I agree with 'anonymous moi' – very entertaining. Thanks.
On a more serious note, I am planning to be up there at the end of December. Can you give me an idea of what the availability of water is like along that route please? I am guessing that it's a matter of carrying water from Mac Springs and the next water is at Camp Creek on Mt Spec…
Hey Samantha, how have you been? You've put your feet up in the blogging world?!
Well, this walk had its moments of pain, but unfortunately I didn't lose any limbs, Maybe on my next walk I can deliver some decent blood 🙂
Good to see you back!
Hey Fred, thanks for dropping by.
Umm… You're asking for spoilers! Okay, I'll make an exception as these posts will never be finished before you go.
Are you doing the Viking Circuit as well? Anyway, I took enough water from Mac Springs to Camp Creek. I didn't see any on the way and as it's up on the ridge I doubt you could get any, unless you dropped a fair bit in height? Luckily the Crosscut is not a horrific day. It might be if the sun is really baking, but I reckon it's fine to hang out to Camp Creek.
I didn't get any water from there anyway! I continued on to Catherine Saddle. There's water there about 500 metres down an old road. You come to a ferny gully and the sound of the water is audible. You've got to dig in the ferns a bit, but it's there!
After that, we passed Viking Saddle and I assume there's water there, but my notes said it's up to a kilometre away…? The Saddle was dry as a chip, I guess a bit of walking down into the gullies would find some, but stuff that! Best to carry it in I reckon!
After that it was the Wonnangatta. Man, that was a long way away and was part of my problems for this walk…
If you need more in depth details, send me an email and I might be able to help you out. If not, I hope you have a great and safe walk!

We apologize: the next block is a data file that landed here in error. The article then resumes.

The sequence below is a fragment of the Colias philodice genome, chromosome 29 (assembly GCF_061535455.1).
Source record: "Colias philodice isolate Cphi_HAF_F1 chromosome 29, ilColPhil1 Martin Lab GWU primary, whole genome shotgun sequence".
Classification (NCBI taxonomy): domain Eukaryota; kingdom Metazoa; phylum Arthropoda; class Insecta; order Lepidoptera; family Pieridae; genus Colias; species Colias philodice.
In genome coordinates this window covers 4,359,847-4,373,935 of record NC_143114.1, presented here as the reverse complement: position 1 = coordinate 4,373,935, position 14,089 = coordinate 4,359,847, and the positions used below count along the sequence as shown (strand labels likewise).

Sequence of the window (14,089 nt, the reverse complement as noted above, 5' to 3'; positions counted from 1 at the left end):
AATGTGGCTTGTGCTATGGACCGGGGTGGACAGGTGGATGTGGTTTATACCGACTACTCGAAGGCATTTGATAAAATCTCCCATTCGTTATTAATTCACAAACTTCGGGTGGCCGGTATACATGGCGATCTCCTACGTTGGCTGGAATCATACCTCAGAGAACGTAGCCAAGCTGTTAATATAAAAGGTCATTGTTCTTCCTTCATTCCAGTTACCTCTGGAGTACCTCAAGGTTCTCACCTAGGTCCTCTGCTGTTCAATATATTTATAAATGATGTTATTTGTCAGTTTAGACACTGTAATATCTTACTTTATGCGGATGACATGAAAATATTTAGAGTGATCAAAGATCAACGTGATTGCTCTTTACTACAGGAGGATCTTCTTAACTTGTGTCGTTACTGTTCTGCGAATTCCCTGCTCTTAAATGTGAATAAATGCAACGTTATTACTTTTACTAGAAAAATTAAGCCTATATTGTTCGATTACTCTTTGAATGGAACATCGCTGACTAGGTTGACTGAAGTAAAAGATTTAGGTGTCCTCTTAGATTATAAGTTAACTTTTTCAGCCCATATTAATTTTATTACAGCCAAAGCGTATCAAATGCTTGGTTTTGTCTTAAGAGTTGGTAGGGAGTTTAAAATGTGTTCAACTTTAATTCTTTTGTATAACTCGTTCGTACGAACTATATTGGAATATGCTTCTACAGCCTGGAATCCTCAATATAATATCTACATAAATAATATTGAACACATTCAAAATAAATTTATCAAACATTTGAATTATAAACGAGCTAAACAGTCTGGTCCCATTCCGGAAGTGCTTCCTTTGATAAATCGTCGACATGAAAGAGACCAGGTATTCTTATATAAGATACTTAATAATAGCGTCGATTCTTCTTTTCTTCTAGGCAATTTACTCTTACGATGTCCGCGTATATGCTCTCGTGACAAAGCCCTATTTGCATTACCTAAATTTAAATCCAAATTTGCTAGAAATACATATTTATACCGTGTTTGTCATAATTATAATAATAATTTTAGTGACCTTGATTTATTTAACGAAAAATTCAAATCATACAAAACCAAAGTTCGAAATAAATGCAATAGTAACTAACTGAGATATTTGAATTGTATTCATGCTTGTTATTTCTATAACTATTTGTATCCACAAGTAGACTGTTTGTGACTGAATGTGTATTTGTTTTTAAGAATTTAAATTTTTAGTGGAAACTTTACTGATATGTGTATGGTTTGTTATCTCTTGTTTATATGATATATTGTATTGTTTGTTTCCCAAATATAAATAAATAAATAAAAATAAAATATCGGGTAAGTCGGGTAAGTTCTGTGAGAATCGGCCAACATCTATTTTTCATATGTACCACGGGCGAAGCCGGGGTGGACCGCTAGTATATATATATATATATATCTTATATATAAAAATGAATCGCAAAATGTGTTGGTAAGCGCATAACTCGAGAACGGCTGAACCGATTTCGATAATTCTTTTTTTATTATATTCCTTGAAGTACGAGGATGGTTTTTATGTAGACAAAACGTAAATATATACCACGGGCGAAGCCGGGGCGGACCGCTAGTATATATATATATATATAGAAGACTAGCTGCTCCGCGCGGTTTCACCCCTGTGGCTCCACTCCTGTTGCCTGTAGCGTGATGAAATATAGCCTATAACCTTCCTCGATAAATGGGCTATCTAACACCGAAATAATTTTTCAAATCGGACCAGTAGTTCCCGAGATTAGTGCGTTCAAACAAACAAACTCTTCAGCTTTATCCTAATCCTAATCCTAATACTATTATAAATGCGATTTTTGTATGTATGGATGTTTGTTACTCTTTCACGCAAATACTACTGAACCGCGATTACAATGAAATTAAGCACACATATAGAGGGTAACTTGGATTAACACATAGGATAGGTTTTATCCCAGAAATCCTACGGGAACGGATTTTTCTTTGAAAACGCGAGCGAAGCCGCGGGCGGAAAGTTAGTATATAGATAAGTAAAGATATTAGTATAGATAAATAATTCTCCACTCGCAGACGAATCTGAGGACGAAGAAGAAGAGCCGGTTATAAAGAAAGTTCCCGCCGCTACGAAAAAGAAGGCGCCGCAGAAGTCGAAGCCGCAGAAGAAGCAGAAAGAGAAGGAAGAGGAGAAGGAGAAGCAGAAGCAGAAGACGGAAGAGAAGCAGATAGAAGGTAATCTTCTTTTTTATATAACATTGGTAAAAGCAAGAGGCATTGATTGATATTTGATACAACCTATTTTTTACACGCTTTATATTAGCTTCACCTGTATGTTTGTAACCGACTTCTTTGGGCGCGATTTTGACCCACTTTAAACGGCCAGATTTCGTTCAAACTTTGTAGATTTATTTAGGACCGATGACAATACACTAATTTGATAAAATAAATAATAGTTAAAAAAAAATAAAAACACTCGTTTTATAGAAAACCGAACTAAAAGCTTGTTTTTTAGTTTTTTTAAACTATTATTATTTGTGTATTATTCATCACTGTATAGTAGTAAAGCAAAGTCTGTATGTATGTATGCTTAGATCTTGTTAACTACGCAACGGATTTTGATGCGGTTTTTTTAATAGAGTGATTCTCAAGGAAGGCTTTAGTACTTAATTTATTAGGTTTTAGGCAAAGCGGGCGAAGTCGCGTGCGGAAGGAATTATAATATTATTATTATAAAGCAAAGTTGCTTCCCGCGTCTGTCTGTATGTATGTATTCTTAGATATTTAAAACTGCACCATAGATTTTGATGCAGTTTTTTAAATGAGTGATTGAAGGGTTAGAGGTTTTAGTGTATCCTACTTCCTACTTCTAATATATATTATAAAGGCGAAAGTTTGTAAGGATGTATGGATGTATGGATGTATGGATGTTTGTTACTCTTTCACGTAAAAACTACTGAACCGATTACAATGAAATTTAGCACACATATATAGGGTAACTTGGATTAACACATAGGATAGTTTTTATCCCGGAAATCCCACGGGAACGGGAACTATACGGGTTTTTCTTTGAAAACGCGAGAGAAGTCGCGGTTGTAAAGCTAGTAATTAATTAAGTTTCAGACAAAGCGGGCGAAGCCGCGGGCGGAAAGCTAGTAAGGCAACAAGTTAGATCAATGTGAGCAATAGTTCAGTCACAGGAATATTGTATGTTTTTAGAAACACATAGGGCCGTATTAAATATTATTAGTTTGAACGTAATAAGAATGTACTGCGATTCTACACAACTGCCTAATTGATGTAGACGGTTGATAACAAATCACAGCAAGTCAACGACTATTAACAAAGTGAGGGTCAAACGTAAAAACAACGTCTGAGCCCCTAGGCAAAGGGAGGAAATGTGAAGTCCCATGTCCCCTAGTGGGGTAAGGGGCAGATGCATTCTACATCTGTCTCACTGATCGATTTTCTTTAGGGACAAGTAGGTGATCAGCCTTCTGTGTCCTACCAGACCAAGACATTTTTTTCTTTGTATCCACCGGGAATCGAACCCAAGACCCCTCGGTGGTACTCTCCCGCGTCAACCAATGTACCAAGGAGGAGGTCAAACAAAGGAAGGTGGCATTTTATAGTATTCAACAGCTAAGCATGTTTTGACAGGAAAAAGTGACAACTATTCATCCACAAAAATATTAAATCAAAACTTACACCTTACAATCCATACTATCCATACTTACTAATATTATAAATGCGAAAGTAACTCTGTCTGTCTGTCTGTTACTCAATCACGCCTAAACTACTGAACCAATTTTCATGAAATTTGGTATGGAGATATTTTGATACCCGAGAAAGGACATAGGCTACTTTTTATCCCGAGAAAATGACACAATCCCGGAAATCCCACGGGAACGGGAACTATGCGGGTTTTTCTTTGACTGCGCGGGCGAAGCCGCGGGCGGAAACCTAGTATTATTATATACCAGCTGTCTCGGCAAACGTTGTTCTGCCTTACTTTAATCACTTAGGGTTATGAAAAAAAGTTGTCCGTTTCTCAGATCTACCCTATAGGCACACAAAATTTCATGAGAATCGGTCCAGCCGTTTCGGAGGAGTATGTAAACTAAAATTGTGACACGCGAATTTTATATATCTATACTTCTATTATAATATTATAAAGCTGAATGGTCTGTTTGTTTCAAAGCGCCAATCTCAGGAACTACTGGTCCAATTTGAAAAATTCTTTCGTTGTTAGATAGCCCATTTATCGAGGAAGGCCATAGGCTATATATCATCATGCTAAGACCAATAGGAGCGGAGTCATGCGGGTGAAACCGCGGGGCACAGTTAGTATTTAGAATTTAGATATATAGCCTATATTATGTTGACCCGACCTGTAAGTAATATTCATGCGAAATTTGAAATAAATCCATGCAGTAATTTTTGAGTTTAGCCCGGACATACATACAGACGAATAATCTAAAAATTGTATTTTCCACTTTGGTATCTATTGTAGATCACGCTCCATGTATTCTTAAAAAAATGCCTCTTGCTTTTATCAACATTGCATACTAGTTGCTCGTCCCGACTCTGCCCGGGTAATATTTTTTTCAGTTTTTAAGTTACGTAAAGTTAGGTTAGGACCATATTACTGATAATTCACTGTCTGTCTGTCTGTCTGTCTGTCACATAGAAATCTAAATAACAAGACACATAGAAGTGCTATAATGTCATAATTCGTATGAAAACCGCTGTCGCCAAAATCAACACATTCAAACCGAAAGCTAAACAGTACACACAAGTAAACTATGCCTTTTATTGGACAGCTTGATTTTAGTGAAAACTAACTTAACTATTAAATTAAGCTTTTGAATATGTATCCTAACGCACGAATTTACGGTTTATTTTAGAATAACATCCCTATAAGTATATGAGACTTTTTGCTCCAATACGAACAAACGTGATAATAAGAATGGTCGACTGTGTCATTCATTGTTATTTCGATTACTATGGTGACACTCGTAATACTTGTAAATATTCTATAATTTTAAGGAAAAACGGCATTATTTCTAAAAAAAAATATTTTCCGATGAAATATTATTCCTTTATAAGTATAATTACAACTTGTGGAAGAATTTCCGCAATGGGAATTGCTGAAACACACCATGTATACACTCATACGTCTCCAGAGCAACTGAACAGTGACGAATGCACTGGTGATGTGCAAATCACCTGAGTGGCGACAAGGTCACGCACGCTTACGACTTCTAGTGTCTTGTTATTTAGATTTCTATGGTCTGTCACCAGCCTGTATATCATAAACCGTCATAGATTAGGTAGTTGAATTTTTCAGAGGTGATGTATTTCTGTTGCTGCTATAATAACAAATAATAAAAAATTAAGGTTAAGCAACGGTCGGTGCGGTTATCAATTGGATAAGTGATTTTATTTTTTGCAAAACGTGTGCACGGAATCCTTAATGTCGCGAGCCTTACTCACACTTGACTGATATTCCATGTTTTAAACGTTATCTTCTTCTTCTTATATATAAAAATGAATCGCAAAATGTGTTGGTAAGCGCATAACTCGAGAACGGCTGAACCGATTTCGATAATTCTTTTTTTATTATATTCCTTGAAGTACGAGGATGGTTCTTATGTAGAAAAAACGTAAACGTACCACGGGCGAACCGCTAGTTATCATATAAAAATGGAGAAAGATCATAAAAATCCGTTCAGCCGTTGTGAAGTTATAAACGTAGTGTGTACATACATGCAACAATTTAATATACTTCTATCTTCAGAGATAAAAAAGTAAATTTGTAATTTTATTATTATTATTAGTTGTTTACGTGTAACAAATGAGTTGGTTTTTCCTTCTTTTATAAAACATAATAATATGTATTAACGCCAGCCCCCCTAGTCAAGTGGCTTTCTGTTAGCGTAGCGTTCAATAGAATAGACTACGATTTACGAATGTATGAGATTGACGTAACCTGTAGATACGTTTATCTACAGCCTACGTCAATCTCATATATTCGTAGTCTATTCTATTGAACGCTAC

I've heard patchworking induces mega knee-sweats, even through leather. You've been warned.
An entertaining report on one of my favourite areas, the mountain mist always provides a sense of being alone in the mountains. Looking forward to the rest of the tale. I will leave patchworking to others.
I didn't think water was that far from Mt Speculation, I'll check the John Chapman book tonight. Water from the Viking Saddle is a pain. It is supposed to be not too bad in early summer, but it took us over an hour to find some, in some little nonflowing pools in the creek. I think it could get a lot worse. A shame because Viking Saddle is a great spot to camp. When we were there there were no track markers between Mt Speculation and Viking Saddle, so there was a lot of taking the wrong track, on a warmish day.
Hi Ken, as we were always going to Catherine Saddle for the night, I didn't really bother looking for the Camp Creek water. Put our faith in Catherine Saddle having plenty! You're right, water might be closer to Mt Spec than I think.
Oh yeah, Viking Saddle was a dry looking place, but again you're right. The place would be a great spot to camp! Especially after coming over those two bloody knolls and dropping steeply down to find that flat, open ground. Great looking spot! I knew water was a long way down from there and I think you've confirmed what I thought!
I was wondering about track markers, 'wilderness area/no markers' etc. From Mt Spec to Viking Saddle there were markers and the route has been cleared. Anytime we stopped for a bit of a wonder where the track was, we spotted a marker somewhere. It really isn't as bad now as its reputation suggests? I guess that might upset some people? Definitely a lot of clearing has been done to get down to Viking Saddle. Certainly looks like John Chapman and clan have done some solid work through there!
Mm… I've always wanted to repair torn hiking pants with patches. Get a sort of retro/recycling action going on with my pants. As the knees get torn, then yes, they'd be the patched bits and I'd probably end up boiling to death even more!
Hi Roger, yes, patchworking is a hard one to pull off, even in my blog. That area would be one of your old haunts? Certainly looked bleak with the mist at first. Very spectacular as it whizzes over the head in the wind. Pity it burnt off and for the remaining three days I was nearly burnt to death by the sun!
Yes, I hope to get these posts done, as I think this is one of those walks where everyone wants some info on. Trouble is, I'm off to Wilsons Prom tomorrow, so it might take a few more days for the next post to appear!
You could always patch with Chux cloths, nappies or chamois. I think you need to think outside the square and explore your creative side…
Chux cloths are a standard accessory in my pack! Not sure how'd they look on my knees though? How about this? Pants made out of Chux cloths? Just the absorption factor alone, they'd be a winner!